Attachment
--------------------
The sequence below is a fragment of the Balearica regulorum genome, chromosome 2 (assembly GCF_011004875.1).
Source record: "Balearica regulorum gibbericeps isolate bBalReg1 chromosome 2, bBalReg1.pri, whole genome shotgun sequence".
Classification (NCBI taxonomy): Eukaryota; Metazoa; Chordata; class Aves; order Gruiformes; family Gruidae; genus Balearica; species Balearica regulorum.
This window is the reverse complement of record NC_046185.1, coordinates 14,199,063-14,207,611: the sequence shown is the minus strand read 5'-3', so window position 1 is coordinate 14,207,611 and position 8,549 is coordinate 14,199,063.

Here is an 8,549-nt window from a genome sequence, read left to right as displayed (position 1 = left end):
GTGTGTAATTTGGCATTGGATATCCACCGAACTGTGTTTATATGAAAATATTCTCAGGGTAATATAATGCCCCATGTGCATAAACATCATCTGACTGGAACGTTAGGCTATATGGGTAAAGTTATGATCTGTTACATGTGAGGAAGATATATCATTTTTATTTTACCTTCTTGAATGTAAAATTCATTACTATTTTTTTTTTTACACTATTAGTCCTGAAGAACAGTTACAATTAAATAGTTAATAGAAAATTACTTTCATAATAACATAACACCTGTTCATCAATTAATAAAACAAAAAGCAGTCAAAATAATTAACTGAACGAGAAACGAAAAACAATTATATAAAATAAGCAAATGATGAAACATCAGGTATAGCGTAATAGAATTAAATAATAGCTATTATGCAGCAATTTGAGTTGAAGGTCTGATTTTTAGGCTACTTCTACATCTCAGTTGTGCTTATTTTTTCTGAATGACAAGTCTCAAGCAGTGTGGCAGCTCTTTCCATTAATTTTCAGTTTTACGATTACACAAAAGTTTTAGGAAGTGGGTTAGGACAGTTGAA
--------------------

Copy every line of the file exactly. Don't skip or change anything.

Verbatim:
The sequence below is a fragment of the Balearica regulorum genome, chromosome 2 (assembly GCF_011004875.1).
Source record: "Balearica regulorum gibbericeps isolate bBalReg1 chromosome 2, bBalReg1.pri, whole genome shotgun sequence".
Classification (NCBI taxonomy): Eukaryota; Metazoa; Chordata; class Aves; order Gruiformes; family Gruidae; genus Balearica; species Balearica regulorum.
This window is the reverse complement of record NC_046185.1, coordinates 14,199,063-14,207,611: the sequence shown is the minus strand read 5'-3', so window position 1 is coordinate 14,207,611 and position 8,549 is coordinate 14,199,063.

Here is an 8,549-nt window from a genome sequence, read left to right as displayed (position 1 = left end):
GTGTGTAATTTGGCATTGGATATCCACCGAACTGTGTTTATATGAAAATATTCTCAGGGTAATATAATGCCCCATGTGCATAAACATCATCTGACTGGAACGTTAGGCTATATGGGTAAAGTTATGATCTGTTACATGTGAGGAAGATATATCATTTTTATTTTACCTTCTTGAATGTAAAATTCATTACTATTTTTTTTTTTACACTATTAGTCCTGAAGAACAGTTACAATTAAATAGTTAATAGAAAATTACTTTCATAATAACATAACACCTGTTCATCAATTAATAAAACAAAAAGCAGTCAAAATAATTAACTGAACGAGAAACGAAAAACAATTATATAAAATAAGCAAATGATGAAACATCAGGTATAGCGTAATAGAATTAAATAATAGCTATTATGCAGCAATTTGAGTTGAAGGTCTGATTTTTAGGCTACTTCTACATCTCAGTTGTGCTTATTTTTTCTGAATGACAAGTCTCAAGCAGTGTGGCAGCTCTTTCCATTAATTTTCAGTTTTACGATTACACAAAAGTTTTAGGAAGTGGGTTAGGACAGTTGAA